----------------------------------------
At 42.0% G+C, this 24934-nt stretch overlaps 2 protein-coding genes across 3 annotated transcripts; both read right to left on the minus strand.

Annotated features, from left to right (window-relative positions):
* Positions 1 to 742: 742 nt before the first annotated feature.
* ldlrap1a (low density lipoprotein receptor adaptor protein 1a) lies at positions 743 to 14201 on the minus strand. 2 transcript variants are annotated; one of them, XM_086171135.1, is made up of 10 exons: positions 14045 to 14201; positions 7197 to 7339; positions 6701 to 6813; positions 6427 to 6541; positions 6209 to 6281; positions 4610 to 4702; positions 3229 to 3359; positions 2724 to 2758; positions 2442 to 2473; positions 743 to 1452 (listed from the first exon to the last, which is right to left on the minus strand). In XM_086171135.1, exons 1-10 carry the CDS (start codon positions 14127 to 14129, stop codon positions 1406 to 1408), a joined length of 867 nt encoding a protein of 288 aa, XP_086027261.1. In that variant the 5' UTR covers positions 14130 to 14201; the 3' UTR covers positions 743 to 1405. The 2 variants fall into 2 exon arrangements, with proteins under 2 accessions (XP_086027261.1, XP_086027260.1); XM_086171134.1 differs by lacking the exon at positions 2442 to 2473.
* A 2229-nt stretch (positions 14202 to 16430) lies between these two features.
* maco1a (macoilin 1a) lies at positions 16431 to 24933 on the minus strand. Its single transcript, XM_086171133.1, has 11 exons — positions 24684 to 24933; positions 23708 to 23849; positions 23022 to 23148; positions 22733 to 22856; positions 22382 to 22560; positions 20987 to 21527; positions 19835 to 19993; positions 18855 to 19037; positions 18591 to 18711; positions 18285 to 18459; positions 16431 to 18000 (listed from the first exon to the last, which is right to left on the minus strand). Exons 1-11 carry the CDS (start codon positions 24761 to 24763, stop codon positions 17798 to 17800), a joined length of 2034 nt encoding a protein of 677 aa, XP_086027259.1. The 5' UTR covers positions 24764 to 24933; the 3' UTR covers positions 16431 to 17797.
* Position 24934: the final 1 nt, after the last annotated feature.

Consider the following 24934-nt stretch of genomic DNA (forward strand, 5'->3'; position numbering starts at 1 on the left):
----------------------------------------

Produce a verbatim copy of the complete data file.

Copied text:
At 42.0% G+C, this 24934-nt stretch overlaps 2 protein-coding genes across 3 annotated transcripts; both read right to left on the minus strand.

Annotated features, from left to right (window-relative positions):
* Positions 1 to 742: 742 nt before the first annotated feature.
* ldlrap1a (low density lipoprotein receptor adaptor protein 1a) lies at positions 743 to 14201 on the minus strand. 2 transcript variants are annotated; one of them, XM_086171135.1, is made up of 10 exons: positions 14045 to 14201; positions 7197 to 7339; positions 6701 to 6813; positions 6427 to 6541; positions 6209 to 6281; positions 4610 to 4702; positions 3229 to 3359; positions 2724 to 2758; positions 2442 to 2473; positions 743 to 1452 (listed from the first exon to the last, which is right to left on the minus strand). In XM_086171135.1, exons 1-10 carry the CDS (start codon positions 14127 to 14129, stop codon positions 1406 to 1408), a joined length of 867 nt encoding a protein of 288 aa, XP_086027261.1. In that variant the 5' UTR covers positions 14130 to 14201; the 3' UTR covers positions 743 to 1405. The 2 variants fall into 2 exon arrangements, with proteins under 2 accessions (XP_086027261.1, XP_086027260.1); XM_086171134.1 differs by lacking the exon at positions 2442 to 2473.
* A 2229-nt stretch (positions 14202 to 16430) lies between these two features.
* maco1a (macoilin 1a) lies at positions 16431 to 24933 on the minus strand. Its single transcript, XM_086171133.1, has 11 exons — positions 24684 to 24933; positions 23708 to 23849; positions 23022 to 23148; positions 22733 to 22856; positions 22382 to 22560; positions 20987 to 21527; positions 19835 to 19993; positions 18855 to 19037; positions 18591 to 18711; positions 18285 to 18459; positions 16431 to 18000 (listed from the first exon to the last, which is right to left on the minus strand). Exons 1-11 carry the CDS (start codon positions 24761 to 24763, stop codon positions 17798 to 17800), a joined length of 2034 nt encoding a protein of 677 aa, XP_086027259.1. The 5' UTR covers positions 24764 to 24933; the 3' UTR covers positions 16431 to 17797.
* Position 24934: the final 1 nt, after the last annotated feature.

Consider the following 24934-nt stretch of genomic DNA (forward strand, 5'->3'; position numbering starts at 1 on the left):